Earlier this month, the Bureau of Labor and Statistics (BLS) reported that the unemployment rate for Post-9/11 veterans* increased from 4.2 percent in November 2015 to 5.7 percent in December 2015. Among all veterans, unemployment rates increased from 3.6 percent in November 2015 to 4.8 percent in December 2015. The national unemployment rate remained unchanged at 5.0 percent in December.
Since 2012, unemployment rates have shifted downward, which is good news for our economic outlook. However, post-9/11 veterans still have unemployment rates that are consistently higher than the national average and higher than those of nonveterans. The figures below show the changes in national averages for unemployment among all veterans, post-9/11 veterans and nonveterans from 2012 to the present. Both monthly and annual averages have shown a downward trend, and the national unemployment rate remains at its lowest point since April 2008. Over the course of this past year alone, unemployment for post-9/11 veterans has decreased from 7.9% to 5.7%, while for veterans as a whole has decreased from 5.3% to 4.8%.
While these numbers show a positive trend, there is room for improvement, especially for younger veterans and minorities within the veteran population. These trends indicate a need for continued outreach and policies aimed at improving employment outcomes for the newest generation of veterans, a need that will only increase as more veterans return from service.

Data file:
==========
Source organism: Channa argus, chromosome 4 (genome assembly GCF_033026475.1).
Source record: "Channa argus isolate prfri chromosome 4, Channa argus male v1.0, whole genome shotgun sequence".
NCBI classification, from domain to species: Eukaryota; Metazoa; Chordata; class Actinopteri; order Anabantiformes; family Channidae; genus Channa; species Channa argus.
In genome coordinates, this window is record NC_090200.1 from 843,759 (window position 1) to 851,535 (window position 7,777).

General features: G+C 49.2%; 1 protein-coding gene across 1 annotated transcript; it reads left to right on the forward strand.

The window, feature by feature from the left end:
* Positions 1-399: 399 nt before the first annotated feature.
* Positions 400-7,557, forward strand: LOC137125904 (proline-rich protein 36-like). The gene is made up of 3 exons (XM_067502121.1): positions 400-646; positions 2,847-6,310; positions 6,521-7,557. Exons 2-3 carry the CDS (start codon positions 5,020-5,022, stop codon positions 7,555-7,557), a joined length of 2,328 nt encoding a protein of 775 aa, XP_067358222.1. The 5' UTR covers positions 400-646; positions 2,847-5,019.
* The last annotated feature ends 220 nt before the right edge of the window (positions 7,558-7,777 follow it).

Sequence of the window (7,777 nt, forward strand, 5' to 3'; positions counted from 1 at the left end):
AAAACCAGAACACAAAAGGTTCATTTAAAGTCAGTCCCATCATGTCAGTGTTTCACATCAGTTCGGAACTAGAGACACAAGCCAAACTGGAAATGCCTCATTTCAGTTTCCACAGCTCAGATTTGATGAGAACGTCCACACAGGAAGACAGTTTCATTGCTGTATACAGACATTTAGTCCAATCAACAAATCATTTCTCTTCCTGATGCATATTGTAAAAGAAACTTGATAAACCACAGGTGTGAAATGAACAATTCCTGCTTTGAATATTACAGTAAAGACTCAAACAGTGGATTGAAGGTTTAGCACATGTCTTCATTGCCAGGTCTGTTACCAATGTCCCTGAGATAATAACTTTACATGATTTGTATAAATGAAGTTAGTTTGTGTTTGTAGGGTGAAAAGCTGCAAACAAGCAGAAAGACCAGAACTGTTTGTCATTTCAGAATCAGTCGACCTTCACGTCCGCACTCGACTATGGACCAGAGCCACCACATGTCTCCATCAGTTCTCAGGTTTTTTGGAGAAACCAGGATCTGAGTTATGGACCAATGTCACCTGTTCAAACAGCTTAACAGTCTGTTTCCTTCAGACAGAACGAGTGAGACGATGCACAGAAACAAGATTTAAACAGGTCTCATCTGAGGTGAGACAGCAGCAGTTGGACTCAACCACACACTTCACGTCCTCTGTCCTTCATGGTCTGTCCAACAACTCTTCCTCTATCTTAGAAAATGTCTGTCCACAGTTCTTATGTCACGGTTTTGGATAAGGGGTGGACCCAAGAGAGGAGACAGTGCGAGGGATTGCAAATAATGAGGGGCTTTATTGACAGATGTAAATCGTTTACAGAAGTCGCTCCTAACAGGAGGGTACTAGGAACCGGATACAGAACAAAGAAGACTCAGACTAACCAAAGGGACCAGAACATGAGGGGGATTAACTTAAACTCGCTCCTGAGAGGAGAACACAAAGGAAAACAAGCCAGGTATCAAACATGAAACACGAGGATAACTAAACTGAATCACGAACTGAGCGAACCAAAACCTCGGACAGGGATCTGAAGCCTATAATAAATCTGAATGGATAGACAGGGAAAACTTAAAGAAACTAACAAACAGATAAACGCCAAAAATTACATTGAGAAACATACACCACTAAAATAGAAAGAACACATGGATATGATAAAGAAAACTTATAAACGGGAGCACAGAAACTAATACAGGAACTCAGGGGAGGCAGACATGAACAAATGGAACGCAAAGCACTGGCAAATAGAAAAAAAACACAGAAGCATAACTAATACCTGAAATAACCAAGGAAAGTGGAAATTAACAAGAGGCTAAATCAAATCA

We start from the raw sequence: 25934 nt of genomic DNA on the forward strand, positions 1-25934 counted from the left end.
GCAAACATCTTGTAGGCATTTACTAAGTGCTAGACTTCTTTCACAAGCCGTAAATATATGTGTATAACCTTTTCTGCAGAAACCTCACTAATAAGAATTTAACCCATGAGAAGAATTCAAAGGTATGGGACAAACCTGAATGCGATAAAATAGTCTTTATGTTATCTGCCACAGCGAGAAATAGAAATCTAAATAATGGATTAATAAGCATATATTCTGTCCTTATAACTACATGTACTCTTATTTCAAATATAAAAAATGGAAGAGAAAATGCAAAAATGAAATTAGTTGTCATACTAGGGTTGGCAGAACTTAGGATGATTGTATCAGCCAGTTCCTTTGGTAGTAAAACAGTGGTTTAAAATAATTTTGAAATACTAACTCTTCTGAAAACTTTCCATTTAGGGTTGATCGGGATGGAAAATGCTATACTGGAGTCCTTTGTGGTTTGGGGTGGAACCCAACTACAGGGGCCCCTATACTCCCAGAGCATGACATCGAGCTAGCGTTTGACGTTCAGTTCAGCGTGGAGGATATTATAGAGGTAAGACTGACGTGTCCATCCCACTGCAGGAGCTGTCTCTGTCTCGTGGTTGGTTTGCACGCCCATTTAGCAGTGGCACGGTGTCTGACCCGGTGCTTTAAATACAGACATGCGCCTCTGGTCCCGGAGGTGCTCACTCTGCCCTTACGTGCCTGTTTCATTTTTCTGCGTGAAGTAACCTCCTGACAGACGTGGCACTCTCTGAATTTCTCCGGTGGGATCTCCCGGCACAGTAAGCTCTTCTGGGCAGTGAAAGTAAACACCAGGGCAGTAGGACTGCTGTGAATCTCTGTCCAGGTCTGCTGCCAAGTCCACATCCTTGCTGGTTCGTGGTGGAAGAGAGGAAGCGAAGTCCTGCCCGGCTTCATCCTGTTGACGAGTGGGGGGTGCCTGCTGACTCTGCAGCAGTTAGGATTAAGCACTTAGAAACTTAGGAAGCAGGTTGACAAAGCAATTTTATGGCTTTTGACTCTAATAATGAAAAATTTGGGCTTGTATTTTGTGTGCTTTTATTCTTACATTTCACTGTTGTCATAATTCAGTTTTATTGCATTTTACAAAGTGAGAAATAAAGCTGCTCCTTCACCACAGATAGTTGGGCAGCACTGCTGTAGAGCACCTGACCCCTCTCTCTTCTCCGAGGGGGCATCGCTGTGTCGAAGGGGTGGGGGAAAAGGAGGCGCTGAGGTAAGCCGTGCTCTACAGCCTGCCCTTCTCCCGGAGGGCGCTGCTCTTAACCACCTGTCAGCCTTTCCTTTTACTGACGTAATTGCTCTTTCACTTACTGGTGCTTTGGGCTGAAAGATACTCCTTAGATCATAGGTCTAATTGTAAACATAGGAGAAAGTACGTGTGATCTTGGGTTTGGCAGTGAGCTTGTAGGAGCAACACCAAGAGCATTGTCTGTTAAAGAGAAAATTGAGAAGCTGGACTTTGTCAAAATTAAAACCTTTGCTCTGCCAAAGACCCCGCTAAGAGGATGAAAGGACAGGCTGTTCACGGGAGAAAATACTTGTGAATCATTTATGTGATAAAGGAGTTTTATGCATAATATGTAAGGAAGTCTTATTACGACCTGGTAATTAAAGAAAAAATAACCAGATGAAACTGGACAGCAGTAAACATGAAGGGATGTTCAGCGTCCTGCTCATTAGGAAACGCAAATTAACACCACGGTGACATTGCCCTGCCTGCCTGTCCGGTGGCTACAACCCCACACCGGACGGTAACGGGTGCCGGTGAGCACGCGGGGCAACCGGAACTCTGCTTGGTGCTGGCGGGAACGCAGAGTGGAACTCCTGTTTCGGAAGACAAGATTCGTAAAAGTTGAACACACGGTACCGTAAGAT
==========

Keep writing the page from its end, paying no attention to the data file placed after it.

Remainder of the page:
In 2016, IAVA encourages our nation’s policy makers and leaders to invest in the success of veterans and military service members. While the unemployment rate has shown improvement, there is more to career success than obtaining a job. Many veterans continue to struggle with underemployment, including part-time work and positions that do not utilize their full skill set. This year will be key to ensuring that new veterans not only transition to civilian life successfully, but also obtain fulfilling educational and career opportunities that make the most out of their leadership skills, determination and resilience.
For more suggestions on how the public, private and non-profit sectors can work together to strengthen support for veterans in the workplace, please see IAVA’s 2015 Policy Agenda.
* Unemployment rates for the post-9/11 generation tend to show more variability, in large part because of the small population sample size used to calculate this rate.
For veterans who are facing hardship due to being underemployed or unemployed, we encourage you to contact our Rapid Response Referral (RRRP) team to get connected with resources to help you. Contact us directly by calling the toll free number: 855-91-RAPID (855-917-2743) emailing firstname.lastname@example.org.